Advantages of involving experts and their evidence transparently in guideline recommendations
Disentangle expert evidence from expert opinions
Reduce the influence of experts with strong, “convincing” opinions that are not based on compelling evidence
Reduce the introduction of off-the-cuff evidence during panel discussions
Identify and manage conflicts of interest in relation to expert evidence
Provide a transparent record of the expert evidence used to inform panels’ judgments
Mitigate the influence of reports from experts who may (inadvertently) overgeneralise their personal experiences to the general patient population or feel pressured to endorse new treatments because they are representing an organisation or disease interest group
Ensure that experts are accountable for the evidence that they provide by ensuring that it is formally submitted and there is a record of what was submitted, just as with research evidence
Appraise expert evidence systematically and transparently
Prepare panel members for meetings by providing them with expert evidence in advance, rather than during the meeting
Recognise and capitalise on the expertise of patients by collecting relevant expert evidence from them, particularly about values, preferences, and treatments
Moving forward with expert evidence
The additional time and resources required to formally collect and appraise expert evidence may be a disadvantage for some guideline developers. Our proposed approach could also result in undue emphasis on expert evidence, although this risk should be mitigated by appraising expert evidence in the same way as research evidence. In fact, we would expect our approach to result in less weight being given to expert evidence or, as is often the case, expert opinion. Furthermore, we are not suggesting using expert evidence as a substitute for research evidence—only when research evidence is unavailable or inadequate.
We have tested the use of standardised report forms to collect expert evidence in a few situations.12242526 Both qualitative and quantitative evaluation of this approach could inform decisions about when and how to implement it, as well as providing more detailed guidance and more examples to facilitate its use. However, the problems that we have identified are common and it is important to address them. We believe there is a compelling rationale for our approach and we encourage others to test it.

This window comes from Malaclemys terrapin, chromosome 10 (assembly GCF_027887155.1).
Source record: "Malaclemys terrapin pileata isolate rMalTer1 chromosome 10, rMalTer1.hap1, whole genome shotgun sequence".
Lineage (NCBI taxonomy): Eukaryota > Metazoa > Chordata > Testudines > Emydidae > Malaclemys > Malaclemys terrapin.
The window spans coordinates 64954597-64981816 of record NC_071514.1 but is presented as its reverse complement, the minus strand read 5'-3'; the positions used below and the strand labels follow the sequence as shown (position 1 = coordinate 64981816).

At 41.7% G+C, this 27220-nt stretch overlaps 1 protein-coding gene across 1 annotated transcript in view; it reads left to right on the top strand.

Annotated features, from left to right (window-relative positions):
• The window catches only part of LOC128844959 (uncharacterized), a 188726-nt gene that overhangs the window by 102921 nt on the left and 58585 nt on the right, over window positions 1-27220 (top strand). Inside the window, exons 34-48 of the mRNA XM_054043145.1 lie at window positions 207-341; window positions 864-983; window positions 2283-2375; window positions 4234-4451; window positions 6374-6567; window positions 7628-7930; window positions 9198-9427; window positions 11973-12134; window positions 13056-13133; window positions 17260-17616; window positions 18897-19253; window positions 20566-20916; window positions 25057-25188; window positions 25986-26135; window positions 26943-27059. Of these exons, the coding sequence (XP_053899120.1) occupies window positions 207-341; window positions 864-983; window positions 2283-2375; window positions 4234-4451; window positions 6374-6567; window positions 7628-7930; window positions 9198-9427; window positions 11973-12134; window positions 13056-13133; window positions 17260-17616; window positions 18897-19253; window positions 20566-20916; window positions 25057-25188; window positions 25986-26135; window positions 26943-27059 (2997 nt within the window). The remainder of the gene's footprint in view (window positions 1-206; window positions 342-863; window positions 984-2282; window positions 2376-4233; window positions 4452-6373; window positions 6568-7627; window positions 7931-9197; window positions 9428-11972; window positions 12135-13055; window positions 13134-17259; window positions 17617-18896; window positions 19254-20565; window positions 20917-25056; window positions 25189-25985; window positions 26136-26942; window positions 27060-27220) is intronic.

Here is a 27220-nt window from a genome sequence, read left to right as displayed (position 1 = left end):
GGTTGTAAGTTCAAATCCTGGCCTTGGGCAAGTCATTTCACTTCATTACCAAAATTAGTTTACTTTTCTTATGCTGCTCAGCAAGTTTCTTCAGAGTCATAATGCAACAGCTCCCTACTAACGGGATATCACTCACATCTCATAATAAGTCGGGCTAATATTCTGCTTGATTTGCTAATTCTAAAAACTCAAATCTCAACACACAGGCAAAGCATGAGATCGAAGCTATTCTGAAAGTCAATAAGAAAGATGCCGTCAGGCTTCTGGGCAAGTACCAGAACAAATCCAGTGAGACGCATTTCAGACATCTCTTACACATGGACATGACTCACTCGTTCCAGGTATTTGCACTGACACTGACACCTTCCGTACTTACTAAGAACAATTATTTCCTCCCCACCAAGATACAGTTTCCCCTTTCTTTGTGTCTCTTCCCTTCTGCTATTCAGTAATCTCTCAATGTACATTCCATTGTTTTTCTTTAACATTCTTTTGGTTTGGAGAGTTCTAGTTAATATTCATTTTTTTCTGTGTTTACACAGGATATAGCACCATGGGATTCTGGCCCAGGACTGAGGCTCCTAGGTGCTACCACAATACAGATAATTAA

The role of experts in a guideline panel is to make judgments informed by the best available evidence
When research evidence is not available, they can also provide expert evidence
Expert evidence is different from expert opinion, which includes a judgment on the evidence
Expert evidence should be collected systematically and available to panel members before meetings
We thank Elie Akl for discussion on this topic that informed our approach and Iain Chalmers for feedback on the draft manuscript. We would like to thank all guideline panels that helped us develop our approach.
Contributors and sources: Our interest in the use of expert evidence to inform guidelines grew out of working with guideline panels and the GRADE working group over the past 20 years. This included panels making clinical, public health, and health policy recommendations. Having identified a problem in several guidelines, we tried using standardised forms to collect expert evidence for various guidelines, including for a national guideline adaptation programme, haemophilia, and catastrophic antiphospholipid antibody syndrome. We used this and other experience to develop the framework, informed by the GRADE approach to assessing evidence. HJS conceived of the idea and initially discussed it with ADO, NS, and MF. HJS and ADO drafted the manuscript and developed the framework. YZ provided the traditional Chinese medicine example, contributed to the draft, and critically revised the manuscript. All other contributing group authors agreed with the content, contributed through discussion of the examples, or tested the expert evidence forms and supported the conclusions drawn. Two of the contributing authors are patients who either have a rare disease or participated as experts in guideline recommendations; they provided important context, made important suggestions, and critically revised the manuscript for use with different audiences.
Other members of the Expert Evidence in Guidelines Group are Antonio Bognanni, Jan Brozek, Mark Crowther, Carlos Cuello, Adam Cuker, Ben Djulbegovic, Maicon Falavigna, Itziar Etxeandia Ikobaltzeta, Alfonso Iorio, Kim Legault, Joerg Meerpohl, Reem Mustafa, Jill Lansing, Menaka Pai, Nancy Santesso, Wojtek Wiercioch, Jun Xia.
Competing interests: We have read and understood BMJ policy on declaration of interests and declare that most authors are members of the GRADE working group; all are experts of some sort.
Provenance and peer review: Not commissioned; externally peer reviewed